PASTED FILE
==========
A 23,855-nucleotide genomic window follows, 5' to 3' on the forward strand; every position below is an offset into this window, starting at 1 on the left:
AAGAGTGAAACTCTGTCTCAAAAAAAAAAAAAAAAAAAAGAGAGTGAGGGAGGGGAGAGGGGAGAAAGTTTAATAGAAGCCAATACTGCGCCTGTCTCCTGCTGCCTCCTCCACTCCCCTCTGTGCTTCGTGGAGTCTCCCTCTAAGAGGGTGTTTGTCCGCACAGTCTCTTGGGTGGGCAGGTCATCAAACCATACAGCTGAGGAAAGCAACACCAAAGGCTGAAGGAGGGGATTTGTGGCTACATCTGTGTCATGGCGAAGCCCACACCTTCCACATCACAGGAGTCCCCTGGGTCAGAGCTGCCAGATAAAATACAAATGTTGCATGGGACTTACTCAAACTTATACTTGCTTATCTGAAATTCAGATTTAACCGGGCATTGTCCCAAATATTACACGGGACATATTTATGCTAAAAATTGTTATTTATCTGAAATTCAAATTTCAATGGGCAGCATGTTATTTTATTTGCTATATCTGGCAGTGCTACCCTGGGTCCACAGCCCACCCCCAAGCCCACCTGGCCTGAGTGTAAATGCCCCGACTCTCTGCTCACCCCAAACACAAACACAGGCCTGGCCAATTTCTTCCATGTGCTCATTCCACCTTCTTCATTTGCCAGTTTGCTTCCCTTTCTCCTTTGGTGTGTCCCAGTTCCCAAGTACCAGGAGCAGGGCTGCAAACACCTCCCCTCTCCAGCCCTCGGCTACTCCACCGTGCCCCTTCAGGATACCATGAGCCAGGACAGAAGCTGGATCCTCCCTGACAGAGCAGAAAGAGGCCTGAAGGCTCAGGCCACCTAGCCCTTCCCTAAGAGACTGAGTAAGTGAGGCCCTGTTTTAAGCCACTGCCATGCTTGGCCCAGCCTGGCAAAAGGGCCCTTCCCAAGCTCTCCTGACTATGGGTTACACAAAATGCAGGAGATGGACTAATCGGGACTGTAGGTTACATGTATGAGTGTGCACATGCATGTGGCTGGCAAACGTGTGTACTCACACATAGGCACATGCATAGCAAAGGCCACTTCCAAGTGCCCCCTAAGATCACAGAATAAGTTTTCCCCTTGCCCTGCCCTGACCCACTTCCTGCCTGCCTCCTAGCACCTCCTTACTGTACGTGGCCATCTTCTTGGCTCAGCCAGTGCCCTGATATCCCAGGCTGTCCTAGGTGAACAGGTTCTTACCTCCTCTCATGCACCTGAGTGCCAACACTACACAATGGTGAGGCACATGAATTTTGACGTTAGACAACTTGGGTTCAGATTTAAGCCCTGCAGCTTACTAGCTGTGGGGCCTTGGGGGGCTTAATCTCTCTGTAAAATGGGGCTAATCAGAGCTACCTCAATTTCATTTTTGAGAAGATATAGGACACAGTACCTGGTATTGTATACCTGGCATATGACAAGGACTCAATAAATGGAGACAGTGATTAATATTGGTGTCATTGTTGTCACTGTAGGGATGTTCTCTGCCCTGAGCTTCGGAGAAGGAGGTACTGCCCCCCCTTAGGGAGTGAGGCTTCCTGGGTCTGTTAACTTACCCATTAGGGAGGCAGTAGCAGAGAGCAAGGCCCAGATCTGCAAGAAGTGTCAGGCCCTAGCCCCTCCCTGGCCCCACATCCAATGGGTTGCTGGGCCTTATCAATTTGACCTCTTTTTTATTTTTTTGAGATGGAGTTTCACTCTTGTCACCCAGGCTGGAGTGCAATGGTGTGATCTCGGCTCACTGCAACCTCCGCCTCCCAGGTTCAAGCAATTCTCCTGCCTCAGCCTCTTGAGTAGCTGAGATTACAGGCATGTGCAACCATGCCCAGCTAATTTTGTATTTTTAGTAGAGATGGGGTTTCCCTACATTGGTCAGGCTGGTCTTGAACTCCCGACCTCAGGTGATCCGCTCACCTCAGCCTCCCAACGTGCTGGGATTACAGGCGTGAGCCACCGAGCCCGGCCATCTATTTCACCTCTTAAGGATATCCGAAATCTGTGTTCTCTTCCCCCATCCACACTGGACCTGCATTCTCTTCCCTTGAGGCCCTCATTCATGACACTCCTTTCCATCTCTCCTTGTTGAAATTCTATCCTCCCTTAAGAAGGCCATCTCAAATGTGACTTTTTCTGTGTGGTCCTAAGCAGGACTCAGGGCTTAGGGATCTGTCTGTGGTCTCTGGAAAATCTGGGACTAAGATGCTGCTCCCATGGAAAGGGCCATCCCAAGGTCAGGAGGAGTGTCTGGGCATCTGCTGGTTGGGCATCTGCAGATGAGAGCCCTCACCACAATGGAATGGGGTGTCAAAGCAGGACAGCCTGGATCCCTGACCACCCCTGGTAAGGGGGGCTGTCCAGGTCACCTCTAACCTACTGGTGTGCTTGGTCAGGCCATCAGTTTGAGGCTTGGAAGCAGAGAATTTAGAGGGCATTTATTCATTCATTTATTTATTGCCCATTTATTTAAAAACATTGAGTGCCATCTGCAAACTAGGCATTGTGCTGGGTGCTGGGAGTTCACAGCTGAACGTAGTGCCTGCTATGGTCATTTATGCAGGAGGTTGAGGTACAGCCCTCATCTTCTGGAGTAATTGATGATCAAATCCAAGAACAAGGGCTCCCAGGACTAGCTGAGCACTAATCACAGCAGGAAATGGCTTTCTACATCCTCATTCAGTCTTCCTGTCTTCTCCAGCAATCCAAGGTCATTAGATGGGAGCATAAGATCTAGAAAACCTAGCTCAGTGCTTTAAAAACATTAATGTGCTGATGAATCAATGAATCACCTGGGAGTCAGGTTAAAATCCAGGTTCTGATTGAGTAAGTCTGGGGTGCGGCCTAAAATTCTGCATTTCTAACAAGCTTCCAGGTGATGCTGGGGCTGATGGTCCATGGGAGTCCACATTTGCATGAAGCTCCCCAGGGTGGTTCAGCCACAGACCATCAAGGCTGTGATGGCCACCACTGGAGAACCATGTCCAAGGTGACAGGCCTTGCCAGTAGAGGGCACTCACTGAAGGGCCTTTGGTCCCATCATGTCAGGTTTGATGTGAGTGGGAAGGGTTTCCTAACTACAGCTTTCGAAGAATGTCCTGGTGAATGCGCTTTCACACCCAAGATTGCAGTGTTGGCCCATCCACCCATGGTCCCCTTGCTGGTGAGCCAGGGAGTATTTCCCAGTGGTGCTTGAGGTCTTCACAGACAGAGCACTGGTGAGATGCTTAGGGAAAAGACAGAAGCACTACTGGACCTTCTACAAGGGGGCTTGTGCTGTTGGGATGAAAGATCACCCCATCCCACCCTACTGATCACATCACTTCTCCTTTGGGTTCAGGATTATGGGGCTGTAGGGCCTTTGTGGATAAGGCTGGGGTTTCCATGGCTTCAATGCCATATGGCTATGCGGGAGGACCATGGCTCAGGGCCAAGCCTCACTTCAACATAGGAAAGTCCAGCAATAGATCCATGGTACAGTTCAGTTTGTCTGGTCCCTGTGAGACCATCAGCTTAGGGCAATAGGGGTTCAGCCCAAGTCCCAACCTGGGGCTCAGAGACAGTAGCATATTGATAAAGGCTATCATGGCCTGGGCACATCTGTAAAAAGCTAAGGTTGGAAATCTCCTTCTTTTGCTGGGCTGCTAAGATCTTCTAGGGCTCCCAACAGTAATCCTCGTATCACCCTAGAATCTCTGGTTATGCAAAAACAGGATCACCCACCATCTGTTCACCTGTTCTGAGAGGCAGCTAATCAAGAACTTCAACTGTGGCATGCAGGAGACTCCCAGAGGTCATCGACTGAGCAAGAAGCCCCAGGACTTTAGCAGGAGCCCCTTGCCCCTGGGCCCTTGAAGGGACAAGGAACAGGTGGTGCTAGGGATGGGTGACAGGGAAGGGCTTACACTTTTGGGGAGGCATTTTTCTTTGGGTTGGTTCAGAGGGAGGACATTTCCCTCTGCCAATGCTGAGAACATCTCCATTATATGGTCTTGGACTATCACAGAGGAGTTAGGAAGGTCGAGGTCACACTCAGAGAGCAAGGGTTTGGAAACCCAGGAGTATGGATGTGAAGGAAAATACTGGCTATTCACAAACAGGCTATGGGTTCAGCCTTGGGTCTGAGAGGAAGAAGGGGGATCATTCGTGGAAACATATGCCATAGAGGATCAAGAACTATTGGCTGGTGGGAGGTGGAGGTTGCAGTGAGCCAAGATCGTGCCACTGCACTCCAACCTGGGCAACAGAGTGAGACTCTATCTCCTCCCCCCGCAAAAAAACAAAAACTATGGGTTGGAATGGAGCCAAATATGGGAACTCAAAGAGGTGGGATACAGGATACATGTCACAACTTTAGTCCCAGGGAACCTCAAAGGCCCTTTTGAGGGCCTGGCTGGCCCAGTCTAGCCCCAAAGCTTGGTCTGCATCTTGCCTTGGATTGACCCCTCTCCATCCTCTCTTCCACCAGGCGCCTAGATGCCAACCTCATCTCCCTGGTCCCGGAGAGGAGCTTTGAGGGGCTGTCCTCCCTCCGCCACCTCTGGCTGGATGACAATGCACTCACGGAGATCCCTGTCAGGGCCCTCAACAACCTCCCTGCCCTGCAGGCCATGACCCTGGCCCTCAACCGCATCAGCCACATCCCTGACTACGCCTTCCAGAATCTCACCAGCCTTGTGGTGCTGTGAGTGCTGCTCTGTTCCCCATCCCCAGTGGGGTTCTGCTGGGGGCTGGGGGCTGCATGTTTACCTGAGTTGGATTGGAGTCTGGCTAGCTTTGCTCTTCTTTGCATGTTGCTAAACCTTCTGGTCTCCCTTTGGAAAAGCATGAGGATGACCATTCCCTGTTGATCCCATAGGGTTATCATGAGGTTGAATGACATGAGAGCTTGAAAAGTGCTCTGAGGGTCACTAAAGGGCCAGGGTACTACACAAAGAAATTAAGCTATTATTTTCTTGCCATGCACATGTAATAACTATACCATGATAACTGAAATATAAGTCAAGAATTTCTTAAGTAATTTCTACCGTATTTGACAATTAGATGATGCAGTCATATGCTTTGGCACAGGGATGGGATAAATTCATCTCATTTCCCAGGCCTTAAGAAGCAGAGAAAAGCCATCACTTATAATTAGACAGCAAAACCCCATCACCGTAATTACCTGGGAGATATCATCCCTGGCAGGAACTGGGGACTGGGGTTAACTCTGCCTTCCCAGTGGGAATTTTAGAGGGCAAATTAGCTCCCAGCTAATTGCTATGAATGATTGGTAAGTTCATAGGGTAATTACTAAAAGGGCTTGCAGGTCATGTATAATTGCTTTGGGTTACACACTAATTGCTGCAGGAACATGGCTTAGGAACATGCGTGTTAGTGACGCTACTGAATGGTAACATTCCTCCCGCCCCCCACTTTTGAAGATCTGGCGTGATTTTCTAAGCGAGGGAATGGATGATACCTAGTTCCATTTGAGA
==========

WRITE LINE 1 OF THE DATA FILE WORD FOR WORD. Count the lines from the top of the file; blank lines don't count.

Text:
A 23,855-nucleotide genomic window follows, 5' to 3' on the forward strand; every position below is an offset into this window, starting at 1 on the left: